Zaha Hadid’s room for reflection

Gail Taylor
Monday 22 Jun 2015

Introducing the new Investcorp Building for Oxford University’s Middle East Centre at St Antony’s College

Founded in 1957, the Middle East Centre at St Antony’s College serves as the University of Oxford’s facility for research and teaching on the Arab world, Iran, Israel and Turkey. 

Now completed, the Centre’s new Investcorp Building, designed by Zaha Hadid Architects, will provide 1,127 square metres of additional floor space and a new 117-seat lecture theatre. This doubles the space available for the Middle East Centre’s expanding library and archive, and provides optimum conditions to conserve and manage the Centre’s 400-plus collections of private papers and over 100,000 historic photographs. 

The Investcorp Building complements the college’s ongoing development. Its design weaves through the restricted site at St Antony’s College to connect and incorporate the existing protected buildings and trees, while its stainless steel façade softly reflects natural light to echo the building’s context.

The building integrates new academic and research facilities within a design defined by the existing built and natural environment of the college. The project maintains the detached character of the college’s current buildings, allowing them to be read as separate elements, while introducing a contemporary building that conveys the past, present and future evolution of the college, university and city.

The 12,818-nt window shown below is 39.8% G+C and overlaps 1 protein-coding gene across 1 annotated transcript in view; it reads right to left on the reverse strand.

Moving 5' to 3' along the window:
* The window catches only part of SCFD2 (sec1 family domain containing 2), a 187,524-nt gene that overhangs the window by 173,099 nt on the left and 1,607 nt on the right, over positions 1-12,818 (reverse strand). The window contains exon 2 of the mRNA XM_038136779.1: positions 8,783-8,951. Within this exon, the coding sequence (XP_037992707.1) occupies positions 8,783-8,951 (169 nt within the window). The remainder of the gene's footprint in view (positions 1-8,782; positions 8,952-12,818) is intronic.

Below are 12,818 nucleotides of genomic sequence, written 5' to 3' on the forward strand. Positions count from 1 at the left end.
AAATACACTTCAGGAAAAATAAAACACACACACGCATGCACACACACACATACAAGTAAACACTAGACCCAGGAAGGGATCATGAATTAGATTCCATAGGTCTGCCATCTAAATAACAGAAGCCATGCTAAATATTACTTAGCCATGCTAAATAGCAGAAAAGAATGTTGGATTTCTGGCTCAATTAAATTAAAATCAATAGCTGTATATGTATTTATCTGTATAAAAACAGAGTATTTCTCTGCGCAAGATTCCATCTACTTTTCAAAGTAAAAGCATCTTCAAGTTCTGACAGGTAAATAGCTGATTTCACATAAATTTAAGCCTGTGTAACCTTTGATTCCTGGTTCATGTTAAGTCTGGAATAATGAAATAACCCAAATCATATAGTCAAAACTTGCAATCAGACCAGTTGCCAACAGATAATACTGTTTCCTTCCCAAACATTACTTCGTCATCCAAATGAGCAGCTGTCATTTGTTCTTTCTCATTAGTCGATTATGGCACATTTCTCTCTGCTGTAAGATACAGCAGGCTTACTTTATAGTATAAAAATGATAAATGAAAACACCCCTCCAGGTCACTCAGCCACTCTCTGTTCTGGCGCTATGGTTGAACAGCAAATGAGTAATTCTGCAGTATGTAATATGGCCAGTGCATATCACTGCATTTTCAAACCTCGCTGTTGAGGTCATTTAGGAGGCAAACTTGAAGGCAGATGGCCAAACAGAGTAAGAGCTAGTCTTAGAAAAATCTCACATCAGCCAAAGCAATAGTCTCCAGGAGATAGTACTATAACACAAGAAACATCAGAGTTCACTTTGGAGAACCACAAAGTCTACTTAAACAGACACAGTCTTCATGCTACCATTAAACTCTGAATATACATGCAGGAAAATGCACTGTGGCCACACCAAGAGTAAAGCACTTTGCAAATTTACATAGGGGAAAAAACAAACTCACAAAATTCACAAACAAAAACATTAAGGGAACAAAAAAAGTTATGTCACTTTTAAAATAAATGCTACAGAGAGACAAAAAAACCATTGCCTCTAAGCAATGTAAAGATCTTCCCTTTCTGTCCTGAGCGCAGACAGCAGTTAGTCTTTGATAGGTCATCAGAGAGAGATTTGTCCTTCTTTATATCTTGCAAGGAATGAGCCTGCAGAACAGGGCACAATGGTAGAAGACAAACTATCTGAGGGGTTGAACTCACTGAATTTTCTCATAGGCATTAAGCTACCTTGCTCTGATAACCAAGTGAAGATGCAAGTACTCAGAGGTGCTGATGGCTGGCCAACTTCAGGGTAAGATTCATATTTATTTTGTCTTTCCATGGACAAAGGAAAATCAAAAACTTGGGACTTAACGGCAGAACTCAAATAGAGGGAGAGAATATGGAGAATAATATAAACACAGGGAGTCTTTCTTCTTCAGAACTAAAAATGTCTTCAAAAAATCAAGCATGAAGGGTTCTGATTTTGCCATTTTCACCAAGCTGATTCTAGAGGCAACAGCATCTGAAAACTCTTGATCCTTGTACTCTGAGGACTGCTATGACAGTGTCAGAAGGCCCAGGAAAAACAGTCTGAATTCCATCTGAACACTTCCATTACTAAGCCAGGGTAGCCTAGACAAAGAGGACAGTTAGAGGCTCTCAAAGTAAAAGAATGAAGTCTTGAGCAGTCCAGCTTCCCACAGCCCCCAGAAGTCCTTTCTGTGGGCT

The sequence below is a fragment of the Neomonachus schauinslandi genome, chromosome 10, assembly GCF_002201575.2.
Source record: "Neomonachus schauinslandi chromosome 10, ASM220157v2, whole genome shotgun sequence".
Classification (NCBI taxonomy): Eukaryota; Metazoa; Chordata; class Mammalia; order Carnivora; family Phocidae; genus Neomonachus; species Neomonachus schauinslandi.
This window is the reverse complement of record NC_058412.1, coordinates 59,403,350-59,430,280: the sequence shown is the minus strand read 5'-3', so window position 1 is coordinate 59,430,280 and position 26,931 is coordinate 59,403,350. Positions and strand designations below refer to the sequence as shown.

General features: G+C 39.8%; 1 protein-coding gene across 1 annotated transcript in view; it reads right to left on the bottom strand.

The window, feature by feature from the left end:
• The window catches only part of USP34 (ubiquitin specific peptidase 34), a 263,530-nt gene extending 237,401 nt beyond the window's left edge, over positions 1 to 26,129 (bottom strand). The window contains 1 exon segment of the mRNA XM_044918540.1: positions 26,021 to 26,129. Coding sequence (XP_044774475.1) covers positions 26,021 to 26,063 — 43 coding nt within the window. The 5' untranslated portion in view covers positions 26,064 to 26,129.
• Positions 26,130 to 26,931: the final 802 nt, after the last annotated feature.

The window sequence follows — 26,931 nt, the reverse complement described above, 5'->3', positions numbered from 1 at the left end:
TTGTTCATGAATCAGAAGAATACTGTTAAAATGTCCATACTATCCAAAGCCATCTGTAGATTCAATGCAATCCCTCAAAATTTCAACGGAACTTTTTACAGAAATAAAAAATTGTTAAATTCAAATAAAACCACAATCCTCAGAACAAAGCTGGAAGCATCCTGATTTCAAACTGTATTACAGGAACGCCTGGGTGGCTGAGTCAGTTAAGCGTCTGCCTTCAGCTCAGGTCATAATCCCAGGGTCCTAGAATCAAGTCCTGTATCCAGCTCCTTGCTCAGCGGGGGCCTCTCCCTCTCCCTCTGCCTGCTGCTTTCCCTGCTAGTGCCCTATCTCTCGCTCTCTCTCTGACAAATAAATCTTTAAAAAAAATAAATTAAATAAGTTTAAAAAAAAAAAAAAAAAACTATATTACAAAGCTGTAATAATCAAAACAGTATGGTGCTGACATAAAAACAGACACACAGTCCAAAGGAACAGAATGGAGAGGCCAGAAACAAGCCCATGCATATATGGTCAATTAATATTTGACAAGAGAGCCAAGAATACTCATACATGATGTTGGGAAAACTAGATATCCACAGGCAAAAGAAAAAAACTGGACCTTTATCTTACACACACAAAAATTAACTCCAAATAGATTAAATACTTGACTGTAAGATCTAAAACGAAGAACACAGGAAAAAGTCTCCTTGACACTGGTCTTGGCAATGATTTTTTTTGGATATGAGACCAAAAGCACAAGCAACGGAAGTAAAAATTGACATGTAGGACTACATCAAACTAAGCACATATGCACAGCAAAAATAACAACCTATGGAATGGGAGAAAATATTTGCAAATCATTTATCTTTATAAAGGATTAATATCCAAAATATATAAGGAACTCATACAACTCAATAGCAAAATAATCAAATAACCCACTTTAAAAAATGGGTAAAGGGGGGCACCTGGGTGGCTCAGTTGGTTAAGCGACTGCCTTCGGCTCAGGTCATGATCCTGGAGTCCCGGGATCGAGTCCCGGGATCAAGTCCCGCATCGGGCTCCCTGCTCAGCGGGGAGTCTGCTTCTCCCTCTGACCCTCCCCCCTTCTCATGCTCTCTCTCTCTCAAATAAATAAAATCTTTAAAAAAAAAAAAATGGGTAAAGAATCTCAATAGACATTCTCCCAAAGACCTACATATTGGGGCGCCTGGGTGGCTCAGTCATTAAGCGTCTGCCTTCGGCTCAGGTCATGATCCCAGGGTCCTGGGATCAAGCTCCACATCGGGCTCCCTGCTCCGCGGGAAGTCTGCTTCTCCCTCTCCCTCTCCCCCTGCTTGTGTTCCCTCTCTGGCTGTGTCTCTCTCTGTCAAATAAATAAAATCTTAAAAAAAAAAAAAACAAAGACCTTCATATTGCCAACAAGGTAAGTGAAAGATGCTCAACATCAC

To the west, the project’s scale defers to the existing buildings. The curved form of the library reading room’s western façade accommodates the century-old Sequoia tree and its extensive root network, while a drainage system has been installed below the foundation slabs to ensure the tree receives enough moisture. To the east, the archive reading room and librarians’ offices rise towards the height of the 1970s brutalist Hilda Besse Building it faces, yet the new Investcorp Building remains below the roofline of the adjacent building. 

The 117-seat lecture theatre is located below ground and is ventilated through a thermal labyrinth. A similar labyrinth exists beneath the library archive room to achieve the essential environmental controls and mitigate the need for mechanical air-handling. A ground source heat pump provides active ground coupling controlled for both temperature and humidity, creating a secure environment to conserve the centre’s renowned collections.

Gail Taylor

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United Kingdom

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